Scientists have linked low levels of vitamin D to a higher risk for cancer, especially colorectal cancer. What do they say about minerals? Is there a role for them in cancer prevention? A new study published in the American Journal of Clinical Nutrition revealed one works with vitamin D. Adequate levels of circulating vitamin D and magnesium intake at adequate levels were associated with a lower likelihood of death in colorectal cancer patients during the study period (American Journal of Clinical Nutrition, May, 2020). Calcium intake, on the other hand, had no impact.
Why Would Magnesium Make a Difference?
The authors note that magnesium is essential for the body to convert circulating vitamin D to its active form, 1, 25-hydroxyvitamin D3. The authors conclude that vitamin D and magnesium work together to prevent premature death in people newly diagnosed with colorectal cancer.
Should Everyone Taking Vitamin D Also Take Magnesium?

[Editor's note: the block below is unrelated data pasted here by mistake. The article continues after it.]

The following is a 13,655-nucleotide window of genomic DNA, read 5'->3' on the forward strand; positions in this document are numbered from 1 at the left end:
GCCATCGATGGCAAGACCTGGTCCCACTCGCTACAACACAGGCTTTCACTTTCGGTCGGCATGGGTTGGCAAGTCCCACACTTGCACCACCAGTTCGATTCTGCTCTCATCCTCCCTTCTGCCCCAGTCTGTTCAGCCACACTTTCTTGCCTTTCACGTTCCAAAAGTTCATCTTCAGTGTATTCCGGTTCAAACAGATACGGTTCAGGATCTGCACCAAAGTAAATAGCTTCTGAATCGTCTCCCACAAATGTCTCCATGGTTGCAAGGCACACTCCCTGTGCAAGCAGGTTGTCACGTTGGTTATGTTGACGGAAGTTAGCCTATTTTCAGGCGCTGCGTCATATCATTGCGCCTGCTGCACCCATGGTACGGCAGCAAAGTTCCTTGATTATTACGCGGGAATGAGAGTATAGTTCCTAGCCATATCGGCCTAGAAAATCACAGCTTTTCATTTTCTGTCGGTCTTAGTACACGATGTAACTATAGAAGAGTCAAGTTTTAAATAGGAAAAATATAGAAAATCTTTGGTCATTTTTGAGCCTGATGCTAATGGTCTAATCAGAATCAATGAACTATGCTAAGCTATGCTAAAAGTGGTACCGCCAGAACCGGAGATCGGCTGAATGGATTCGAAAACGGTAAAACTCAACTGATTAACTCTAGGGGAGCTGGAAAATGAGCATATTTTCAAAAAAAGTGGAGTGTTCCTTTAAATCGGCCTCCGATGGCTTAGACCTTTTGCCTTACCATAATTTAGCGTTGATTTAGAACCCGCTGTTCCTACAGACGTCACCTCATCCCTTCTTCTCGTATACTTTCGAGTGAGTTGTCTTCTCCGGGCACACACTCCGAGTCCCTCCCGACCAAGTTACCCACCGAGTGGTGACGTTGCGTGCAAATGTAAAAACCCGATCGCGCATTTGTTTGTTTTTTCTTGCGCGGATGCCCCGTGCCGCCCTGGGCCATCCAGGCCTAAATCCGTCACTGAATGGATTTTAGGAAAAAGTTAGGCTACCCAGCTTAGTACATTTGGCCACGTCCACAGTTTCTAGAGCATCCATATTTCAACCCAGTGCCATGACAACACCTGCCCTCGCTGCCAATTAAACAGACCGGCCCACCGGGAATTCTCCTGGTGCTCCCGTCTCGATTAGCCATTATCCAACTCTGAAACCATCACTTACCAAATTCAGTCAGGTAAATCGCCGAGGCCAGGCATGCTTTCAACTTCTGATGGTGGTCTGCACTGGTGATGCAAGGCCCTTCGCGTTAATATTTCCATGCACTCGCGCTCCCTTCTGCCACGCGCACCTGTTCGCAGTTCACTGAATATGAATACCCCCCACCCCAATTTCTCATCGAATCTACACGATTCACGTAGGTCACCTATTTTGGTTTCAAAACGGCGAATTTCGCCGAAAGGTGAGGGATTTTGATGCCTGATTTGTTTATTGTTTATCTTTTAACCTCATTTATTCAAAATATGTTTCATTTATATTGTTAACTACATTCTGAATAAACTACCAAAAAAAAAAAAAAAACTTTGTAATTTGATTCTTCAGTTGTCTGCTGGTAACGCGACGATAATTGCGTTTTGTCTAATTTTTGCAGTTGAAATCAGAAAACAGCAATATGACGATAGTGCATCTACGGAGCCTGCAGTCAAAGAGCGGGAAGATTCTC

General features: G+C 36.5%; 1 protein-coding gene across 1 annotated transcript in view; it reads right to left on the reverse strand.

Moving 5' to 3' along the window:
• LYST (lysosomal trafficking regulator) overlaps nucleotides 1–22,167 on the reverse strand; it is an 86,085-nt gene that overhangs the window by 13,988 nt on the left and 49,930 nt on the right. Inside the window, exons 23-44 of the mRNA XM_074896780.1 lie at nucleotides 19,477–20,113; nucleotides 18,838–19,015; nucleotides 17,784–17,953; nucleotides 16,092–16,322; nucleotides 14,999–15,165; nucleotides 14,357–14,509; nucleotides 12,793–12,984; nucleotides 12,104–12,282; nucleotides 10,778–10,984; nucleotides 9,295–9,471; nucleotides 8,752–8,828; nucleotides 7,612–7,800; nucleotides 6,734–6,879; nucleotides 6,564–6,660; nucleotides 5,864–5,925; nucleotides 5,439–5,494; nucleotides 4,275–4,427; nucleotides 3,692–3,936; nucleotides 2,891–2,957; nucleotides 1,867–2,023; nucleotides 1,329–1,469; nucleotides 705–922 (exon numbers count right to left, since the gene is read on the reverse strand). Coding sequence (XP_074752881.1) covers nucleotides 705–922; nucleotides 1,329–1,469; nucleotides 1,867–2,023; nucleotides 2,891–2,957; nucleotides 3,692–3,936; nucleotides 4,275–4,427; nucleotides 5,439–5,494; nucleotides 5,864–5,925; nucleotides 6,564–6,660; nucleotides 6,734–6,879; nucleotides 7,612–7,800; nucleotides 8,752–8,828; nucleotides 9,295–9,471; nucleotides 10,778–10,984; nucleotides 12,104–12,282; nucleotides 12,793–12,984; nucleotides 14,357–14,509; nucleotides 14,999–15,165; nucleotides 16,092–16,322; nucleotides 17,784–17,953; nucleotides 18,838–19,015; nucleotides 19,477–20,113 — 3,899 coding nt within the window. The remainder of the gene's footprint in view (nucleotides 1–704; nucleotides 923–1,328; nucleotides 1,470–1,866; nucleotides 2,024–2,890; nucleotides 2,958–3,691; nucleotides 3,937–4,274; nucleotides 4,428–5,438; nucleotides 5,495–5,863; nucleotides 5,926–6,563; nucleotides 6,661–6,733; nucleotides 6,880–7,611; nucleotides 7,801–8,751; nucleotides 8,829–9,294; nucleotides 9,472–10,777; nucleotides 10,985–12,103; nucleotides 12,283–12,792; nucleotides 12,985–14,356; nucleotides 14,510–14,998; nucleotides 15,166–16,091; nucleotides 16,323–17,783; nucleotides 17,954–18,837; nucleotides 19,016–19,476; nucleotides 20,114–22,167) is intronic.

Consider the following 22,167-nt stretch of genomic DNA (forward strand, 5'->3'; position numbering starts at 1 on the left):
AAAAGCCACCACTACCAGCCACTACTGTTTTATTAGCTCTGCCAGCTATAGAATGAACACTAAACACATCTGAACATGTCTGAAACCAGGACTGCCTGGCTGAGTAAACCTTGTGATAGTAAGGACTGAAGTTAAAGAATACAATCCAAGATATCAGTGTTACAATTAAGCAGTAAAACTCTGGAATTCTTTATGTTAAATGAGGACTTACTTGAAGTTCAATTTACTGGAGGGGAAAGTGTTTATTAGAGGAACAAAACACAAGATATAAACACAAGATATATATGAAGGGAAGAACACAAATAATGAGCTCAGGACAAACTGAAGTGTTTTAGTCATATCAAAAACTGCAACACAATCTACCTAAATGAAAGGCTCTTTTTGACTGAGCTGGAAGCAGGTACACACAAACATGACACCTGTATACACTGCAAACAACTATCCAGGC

Researchers have noted that elderly people who do not have enough of either of these two essential nutrients are at risk of osteoporosis, Alzheimer disease and other problems (American Journal of Therapeutics, Jan/Feb. 2019). People who take high-dose supplements of D can induce magnesium depletion. As a result, they should take magnesium as well when treating vitamin D deficiency.
Minerals and Immune System Function:
In these days when the ability to mount an immune response to viruses is critical, scientists recommend attention to nutrition. Zinc, iron, selenium, magnesium, and copper are all essential for the immune system (Nutrients, April 23, 2020). Minerals alone are not enough, however. The immune system also requires appropriate levels of vitamins, especially A, B6, B12, C, D, E and folate. Moreover, omega-3 fatty acids found in fish or krill oil are also important. No doubt strong immune function helps to control cancer as well as to resist viral infection.